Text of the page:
By Pia Silvani, CPDT-KA, CCBC
Most pet parents never think that it will happen to them but it can at any moment. If your pet has never been trained to a crate, carrier or riding in the car, you are putting additional stress on your pet when it is time to move and move fast!
The best way to deal with pet emergencies is to prepare for them. First and foremost make sure your pets are use to a crate or carrier, not only at home but in a variety of contexts as well as riding in a car.
It doesn’t take a cat long to figure out that being put in a carrier means something unpleasant is coming (i.e. car ride, trip to vet, etc.) Make a positive association by leaving the carrier out and open. You can put a towel with your scent inside. You can also leave treats, toys, catnip or soaked cotton balls with Feliway inside and rotate them whenever possible. Most cats are curious and will investigate. Once he is going in and out, put some kibble or canned food inside. Do not close the carrier until your cat is comfortable. Randomly leave your cat in the carrier for short periods of time and take your cat for a ride to no where.
Crate training is not just for puppies. Dogs may need to be crated when traveling in a car, kennel boarding, hotel travel, vet visits, grooming and more. A dog that likes his crate is easy to travel with and you can be comfortable knowing that he is not stressed.
As with the cat carrier, make it a fun place for your dog to go. Feed all of your dog’s meals in the crate and offer wonderful chew toys during non-eating times. Have a random schedule for crate time. This could be 5 minutes or an hour. Exercising your dog before putting him into the crate is also helpful. Make it a comfy place to relax.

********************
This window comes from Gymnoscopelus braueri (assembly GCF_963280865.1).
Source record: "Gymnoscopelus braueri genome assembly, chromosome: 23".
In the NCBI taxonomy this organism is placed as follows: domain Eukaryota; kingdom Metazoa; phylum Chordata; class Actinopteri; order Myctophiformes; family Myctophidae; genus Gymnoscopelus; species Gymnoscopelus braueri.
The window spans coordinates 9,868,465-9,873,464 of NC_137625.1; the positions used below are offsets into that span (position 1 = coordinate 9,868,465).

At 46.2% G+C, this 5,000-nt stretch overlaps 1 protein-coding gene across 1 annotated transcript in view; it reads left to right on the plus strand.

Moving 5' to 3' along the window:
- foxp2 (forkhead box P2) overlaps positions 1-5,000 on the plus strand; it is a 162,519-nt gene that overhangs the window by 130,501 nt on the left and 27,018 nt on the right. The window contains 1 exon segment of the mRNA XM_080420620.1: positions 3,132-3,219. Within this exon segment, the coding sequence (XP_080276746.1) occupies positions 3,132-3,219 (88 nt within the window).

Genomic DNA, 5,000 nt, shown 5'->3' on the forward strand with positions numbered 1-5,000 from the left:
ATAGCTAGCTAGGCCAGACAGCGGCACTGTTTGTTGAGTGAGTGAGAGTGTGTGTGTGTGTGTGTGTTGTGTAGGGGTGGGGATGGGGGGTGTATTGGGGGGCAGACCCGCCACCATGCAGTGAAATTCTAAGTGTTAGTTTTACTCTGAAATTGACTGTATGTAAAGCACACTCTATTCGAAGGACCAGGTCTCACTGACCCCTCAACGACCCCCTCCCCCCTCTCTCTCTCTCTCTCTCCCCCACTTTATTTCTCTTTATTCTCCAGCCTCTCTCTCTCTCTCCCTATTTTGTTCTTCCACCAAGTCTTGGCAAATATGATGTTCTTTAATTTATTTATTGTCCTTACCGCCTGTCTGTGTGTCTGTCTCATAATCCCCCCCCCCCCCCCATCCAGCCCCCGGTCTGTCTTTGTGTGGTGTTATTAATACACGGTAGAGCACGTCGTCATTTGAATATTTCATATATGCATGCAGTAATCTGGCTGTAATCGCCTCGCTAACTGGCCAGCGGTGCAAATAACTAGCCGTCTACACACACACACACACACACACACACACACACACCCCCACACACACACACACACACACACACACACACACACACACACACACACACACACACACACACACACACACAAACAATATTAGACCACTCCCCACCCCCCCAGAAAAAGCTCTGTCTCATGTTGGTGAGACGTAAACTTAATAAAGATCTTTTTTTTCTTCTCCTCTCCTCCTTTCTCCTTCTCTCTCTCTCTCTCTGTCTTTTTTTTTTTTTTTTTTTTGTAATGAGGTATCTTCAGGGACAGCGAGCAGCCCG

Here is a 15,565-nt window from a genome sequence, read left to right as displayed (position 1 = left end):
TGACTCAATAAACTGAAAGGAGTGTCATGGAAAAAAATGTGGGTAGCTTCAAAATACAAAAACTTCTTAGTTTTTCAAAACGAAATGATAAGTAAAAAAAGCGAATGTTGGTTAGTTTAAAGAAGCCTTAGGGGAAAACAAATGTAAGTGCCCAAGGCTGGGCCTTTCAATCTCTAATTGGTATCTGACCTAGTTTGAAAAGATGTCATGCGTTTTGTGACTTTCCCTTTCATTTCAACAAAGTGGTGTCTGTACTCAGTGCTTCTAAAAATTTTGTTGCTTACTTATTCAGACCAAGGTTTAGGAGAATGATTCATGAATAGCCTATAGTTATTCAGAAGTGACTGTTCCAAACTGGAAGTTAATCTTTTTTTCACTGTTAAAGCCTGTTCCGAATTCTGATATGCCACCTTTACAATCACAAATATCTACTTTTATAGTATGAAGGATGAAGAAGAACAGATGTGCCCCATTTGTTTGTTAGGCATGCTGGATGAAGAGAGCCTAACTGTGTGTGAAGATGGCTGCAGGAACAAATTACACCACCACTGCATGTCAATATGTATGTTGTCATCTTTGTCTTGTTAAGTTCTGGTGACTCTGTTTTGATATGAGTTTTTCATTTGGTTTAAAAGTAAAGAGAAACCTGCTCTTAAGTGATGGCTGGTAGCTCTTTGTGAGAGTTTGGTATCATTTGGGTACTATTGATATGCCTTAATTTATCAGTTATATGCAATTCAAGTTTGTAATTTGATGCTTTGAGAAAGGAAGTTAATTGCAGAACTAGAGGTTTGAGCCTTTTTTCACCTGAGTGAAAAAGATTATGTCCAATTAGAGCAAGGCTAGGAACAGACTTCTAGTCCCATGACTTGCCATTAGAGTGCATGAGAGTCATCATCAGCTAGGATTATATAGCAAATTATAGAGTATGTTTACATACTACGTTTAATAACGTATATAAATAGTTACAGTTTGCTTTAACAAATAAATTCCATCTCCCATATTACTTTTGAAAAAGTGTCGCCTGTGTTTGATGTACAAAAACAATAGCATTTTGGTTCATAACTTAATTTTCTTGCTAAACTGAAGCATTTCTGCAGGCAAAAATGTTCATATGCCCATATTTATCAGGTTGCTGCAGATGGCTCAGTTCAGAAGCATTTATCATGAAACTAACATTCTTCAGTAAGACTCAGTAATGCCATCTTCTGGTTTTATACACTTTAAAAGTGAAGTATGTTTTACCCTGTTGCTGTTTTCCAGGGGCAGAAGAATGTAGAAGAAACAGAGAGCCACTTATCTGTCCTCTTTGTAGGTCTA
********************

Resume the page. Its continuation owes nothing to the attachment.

Get your dog acclimated to riding in a car while in his crate. Not only is this a safety factor but he will be relaxed when you need to transport him. If he is a bit nervous, you can put an anxiety wrap or Thundershirt on him with a few drops of Chill Pill (aromatherapy mixture of lavender and Roman Chamomile).
Birds – Transport birds in a secure travel cage or carrier. Since birds typically don’t travel, you may want to get your bird acclimated to a blanket over her cage and take the bird on short trips around the neighborhood. Birds can get very cold or overheated, depending upon the area in which you reside. Blankets over the cage can keep the bird warm and a water bottle to spray the bird’s feathers can keep her cool.
Small Animals – Many people have hamsters, gerbils, mice, guinea pigs, ferrets, and rabbits as pets. As with all animals, they should be transported in a safe carrier with proper bedding, food, and water. Small animals tend to like salt licks, hide boxes or tubes and a safe place to keep warm.
Reptiles – Lizards can be transported like birds. Snakes may need to be transported in a pillowcase but cannot remain in the case as permanent housing. A heating pad or other warming device will help, as well as a tray for your pet to soak in.
Being prepared is the key. Don’t leave your pet behind!